Ironically, many of the people profiting from all this growth are the same people  claiming “Seattle Is Dying,” a campaign slogan designed to distract from both a cause of the crisis — trickle-down economics — and from what we know we need to do to address it. Council candidates like Phil Tavel and Alex Pedersen try their best to sound progressive, but the policies they promote are cut and pasted from the same trickle-down handbook that has held us back for too long. Tavel, for instance, warns that the scourge of affordable and convenient light rail might bring more homeless people and crime to West Seattle.

First and foremost, we need more housing: hundreds of thousands of new units across the Seattle metropolitan area, serving all levels of income. This will require both a massive public investment in new housing and land-use reforms.

Second, we need to fund our supportive services at a level that scales to the size of the problem. Of course, local government should always strive to find efficiencies — and there are surely new efficiencies to be found. But candidates like Tavel and Pedersen who argue that we can audit our way to solutions are either disingenuous or deluded. On his campaign site, Pedersen argues that “Accountability fosters affordability,” but there is simply no way that accountability measures alone will free up enough revenue to meet the demands of this crisis. Seattle currently spends about $90 million a year on homelessness — far short of the estimated $400 million a year that a report estimated it would cost to address the problem in King County, not including the construction of any new affordable housing (the report, published by McKinsey & Co, received initial research support from the Seattle Metropolitan Chamber of Commerce). Yes, that’s a lot of money. But if proponents of a “tough on crime” solution were honest about the true costs of their own homelessness agenda, they’d have to admit that a compassionate solution is far more affordable than the billions it would cost to criminalize the homeless and house them all in jail.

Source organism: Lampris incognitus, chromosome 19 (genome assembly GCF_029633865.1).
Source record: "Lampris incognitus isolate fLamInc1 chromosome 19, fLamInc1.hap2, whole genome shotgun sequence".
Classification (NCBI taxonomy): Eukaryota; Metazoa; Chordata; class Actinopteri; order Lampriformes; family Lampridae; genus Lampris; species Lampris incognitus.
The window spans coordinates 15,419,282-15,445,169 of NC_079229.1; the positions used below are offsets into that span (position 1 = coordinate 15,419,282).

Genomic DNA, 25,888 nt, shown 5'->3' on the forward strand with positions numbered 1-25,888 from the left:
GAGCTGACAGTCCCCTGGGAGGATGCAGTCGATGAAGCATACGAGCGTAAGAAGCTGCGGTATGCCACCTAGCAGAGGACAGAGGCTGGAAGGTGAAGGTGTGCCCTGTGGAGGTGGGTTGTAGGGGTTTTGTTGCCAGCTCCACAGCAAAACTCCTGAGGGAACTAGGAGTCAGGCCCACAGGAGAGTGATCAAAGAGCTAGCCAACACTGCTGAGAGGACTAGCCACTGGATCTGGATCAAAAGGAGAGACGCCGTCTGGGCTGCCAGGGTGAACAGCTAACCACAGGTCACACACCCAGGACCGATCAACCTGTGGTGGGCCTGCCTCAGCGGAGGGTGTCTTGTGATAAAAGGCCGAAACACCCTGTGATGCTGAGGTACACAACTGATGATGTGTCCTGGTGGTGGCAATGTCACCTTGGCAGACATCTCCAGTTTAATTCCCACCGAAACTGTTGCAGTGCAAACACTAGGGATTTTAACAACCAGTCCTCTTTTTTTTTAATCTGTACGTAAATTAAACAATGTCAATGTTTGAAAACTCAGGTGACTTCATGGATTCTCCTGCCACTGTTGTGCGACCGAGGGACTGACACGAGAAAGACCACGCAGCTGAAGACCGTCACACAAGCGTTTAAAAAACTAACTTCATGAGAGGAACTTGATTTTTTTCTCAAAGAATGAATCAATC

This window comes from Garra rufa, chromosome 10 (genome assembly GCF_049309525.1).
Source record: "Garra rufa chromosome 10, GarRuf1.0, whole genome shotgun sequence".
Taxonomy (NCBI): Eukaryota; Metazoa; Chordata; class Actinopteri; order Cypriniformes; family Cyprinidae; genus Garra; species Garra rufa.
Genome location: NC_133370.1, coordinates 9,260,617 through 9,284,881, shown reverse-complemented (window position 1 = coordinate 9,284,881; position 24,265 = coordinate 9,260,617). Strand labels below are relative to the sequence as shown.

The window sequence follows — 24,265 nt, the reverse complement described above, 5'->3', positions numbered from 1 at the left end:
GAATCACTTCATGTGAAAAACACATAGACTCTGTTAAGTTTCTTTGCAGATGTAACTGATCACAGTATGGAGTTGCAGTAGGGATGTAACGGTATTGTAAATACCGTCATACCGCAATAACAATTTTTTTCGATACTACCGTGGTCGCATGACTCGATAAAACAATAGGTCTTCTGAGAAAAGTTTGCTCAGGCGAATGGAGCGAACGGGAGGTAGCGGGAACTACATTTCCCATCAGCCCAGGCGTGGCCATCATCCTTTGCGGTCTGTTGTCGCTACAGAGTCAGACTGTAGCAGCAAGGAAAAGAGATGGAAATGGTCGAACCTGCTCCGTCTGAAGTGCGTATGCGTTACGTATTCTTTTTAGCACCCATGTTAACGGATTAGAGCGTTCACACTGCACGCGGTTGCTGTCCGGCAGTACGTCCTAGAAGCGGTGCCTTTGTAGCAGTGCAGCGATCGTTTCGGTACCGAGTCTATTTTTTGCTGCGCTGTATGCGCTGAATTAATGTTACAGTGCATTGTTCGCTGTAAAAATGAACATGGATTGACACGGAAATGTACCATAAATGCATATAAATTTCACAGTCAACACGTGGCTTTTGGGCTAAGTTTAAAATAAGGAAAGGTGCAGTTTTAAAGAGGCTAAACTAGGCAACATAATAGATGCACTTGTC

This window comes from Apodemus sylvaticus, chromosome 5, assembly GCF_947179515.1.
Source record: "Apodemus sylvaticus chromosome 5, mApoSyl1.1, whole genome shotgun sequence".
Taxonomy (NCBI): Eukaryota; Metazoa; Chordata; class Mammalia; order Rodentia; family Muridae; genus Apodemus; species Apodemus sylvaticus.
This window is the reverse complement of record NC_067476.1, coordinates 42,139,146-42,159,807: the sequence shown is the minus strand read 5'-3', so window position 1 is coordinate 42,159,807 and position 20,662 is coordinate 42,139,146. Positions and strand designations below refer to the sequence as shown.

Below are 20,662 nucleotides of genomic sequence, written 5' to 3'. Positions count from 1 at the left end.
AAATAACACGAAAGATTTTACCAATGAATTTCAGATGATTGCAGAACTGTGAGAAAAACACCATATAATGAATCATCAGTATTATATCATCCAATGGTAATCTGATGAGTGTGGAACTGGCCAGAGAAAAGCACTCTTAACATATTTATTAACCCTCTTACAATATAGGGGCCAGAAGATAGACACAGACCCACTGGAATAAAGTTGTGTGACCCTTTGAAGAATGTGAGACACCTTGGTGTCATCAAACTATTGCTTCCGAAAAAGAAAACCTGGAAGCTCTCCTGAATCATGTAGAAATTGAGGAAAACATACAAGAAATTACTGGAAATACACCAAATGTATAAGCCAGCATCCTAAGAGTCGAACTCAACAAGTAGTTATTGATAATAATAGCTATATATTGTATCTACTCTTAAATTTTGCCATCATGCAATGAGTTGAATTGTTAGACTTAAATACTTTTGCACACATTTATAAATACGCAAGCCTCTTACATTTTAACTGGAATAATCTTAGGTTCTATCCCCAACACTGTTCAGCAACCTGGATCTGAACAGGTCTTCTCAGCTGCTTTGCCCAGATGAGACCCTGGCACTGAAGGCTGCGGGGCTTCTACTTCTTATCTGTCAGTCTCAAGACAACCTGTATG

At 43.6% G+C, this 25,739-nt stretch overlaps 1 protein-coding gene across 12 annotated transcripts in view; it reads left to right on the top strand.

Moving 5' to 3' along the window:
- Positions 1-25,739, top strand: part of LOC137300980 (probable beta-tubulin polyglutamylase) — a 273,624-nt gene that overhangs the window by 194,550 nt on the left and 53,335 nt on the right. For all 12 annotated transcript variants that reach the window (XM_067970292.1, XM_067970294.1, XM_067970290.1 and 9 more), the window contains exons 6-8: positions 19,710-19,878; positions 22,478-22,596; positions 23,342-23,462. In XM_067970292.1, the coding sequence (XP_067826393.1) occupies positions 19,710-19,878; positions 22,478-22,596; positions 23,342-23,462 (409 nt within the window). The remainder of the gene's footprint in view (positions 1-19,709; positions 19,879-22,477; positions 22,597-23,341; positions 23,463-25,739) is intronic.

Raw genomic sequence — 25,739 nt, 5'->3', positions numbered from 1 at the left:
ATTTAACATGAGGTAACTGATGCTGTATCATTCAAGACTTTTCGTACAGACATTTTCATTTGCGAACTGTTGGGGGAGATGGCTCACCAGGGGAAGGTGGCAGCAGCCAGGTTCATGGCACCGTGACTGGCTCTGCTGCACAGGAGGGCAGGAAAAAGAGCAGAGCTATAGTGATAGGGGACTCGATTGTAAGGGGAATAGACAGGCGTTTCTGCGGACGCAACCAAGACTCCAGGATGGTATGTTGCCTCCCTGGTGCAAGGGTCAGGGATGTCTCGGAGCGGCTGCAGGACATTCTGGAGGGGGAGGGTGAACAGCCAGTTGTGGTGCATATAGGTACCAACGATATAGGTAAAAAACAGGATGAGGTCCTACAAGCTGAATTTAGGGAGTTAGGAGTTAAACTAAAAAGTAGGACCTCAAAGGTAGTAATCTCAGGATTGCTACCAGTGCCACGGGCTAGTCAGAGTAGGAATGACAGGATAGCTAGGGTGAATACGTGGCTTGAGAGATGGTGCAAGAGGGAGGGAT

In a city with as many wealthy residents as Seattle — in a state with as regressive a tax code as Washington — politicians who oppose new taxes on the rich aren’t trying to solve our city’s homelessness crisis; they’re trying to preserve the trickle-down policies that helped create it. But in a council election where every candidate claims to be “progressive,” how can you tell who is who?

In deep blue Seattle, virtually no one is going to campaign as an unabashed conservative or trickle-downer. Even the most right-leaning Democratic candidates say they want to address the homelessness crisis with supportive services and more housing. But if you listen to their speeches, read their platforms or follow the money trail to the PACs that fund them, you’ll find that they refuse to endorse the progressive tax increases that providing such housing and services at scale would require.

So don’t let conservative media propaganda — or corporate Democrats’ empty rhetoric — conceal what’s really at stake in this year’s city council races. On one side, there are progressives who want to solve our homelessness crisis by building an economy from the middle out, helping no-, low- and middle-income families secure their place in our city. On the other side, there are trickle-downers who want to prevent the worsening plight of our city’s poorest from impinging on the privileges of Seattle’s plutocrats. Before you go into the ballot box this November, make sure you know whose side you’re on — and who’s on yours.

Editor's note: Jessyn Farrell's employer, Civic Ventures, is affiliated with Civic Action, which has contributed to a political action committee, Civic Alliance for Progressive Economy (CAPE), that opposes the candidates mentioned in this Op-Ed.

Clarification: An earlier version of this Op-Ed claimed that a report estimating it would cost Seattle $400 million a year to address homelessness in King County was commissioned by the Seattle Metropolitan Chamber of Commerce. The Chamber was involved in initial research for the report, but the final product was published by McKinsey & Co, independent of the Chamber.

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About the Authors & Contributors

Jessyn Farrell

Jessyn Farrell is a senior vice president at Civic Ventures and a former state representative of the 46th District.